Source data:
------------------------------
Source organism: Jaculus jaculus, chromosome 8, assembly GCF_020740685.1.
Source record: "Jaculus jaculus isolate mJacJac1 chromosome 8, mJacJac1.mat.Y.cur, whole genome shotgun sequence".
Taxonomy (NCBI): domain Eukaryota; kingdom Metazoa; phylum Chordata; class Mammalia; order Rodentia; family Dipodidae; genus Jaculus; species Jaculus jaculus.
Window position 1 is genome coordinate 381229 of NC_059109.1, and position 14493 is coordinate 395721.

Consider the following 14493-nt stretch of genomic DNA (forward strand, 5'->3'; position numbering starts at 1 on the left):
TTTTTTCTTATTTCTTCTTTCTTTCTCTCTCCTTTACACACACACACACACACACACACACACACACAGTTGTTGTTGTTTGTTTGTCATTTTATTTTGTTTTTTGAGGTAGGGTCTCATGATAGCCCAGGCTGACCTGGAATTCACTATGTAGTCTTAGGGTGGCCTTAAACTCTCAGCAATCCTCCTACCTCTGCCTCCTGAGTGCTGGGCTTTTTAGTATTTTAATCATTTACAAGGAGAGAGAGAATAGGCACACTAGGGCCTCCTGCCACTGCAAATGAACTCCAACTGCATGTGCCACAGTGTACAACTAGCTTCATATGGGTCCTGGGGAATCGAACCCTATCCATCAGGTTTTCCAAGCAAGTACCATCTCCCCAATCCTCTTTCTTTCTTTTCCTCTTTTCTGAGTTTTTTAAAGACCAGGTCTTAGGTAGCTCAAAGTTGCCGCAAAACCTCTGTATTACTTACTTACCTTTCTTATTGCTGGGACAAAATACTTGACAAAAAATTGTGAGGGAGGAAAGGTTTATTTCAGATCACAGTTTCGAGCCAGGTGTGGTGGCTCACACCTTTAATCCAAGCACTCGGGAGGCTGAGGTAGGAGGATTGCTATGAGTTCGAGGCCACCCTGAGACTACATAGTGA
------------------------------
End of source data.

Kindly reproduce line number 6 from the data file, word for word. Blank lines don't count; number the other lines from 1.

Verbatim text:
TTTTTTCTTATTTCTTCTTTCTTTCTCTCTCCTTTACACACACACACACACACACACACACACACACAGTTGTTGTTGTTTGTTTGTCATTTTATTTTGTTTTTTGAGGTAGGGTCTCATGATAGCCCAGGCTGACCTGGAATTCACTATGTAGTCTTAGGGTGGCCTTAAACTCTCAGCAATCCTCCTACCTCTGCCTCCTGAGTGCTGGGCTTTTTAGTATTTTAATCATTTACAAGGAGAGAGAGAATAGGCACACTAGGGCCTCCTGCCACTGCAAATGAACTCCAACTGCATGTGCCACAGTGTACAACTAGCTTCATATGGGTCCTGGGGAATCGAACCCTATCCATCAGGTTTTCCAAGCAAGTACCATCTCCCCAATCCTCTTTCTTTCTTTTCCTCTTTTCTGAGTTTTTTAAAGACCAGGTCTTAGGTAGCTCAAAGTTGCCGCAAAACCTCTGTATTACTTACTTACCTTTCTTATTGCTGGGACAAAATACTTGACAAAAAATTGTGAGGGAGGAAAGGTTTATTTCAGATCACAGTTTCGAGCCAGGTGTGGTGGCTCACACCTTTAATCCAAGCACTCGGGAGGCTGAGGTAGGAGGATTGCTATGAGTTCGAGGCCACCCTGAGACTACATAGTGA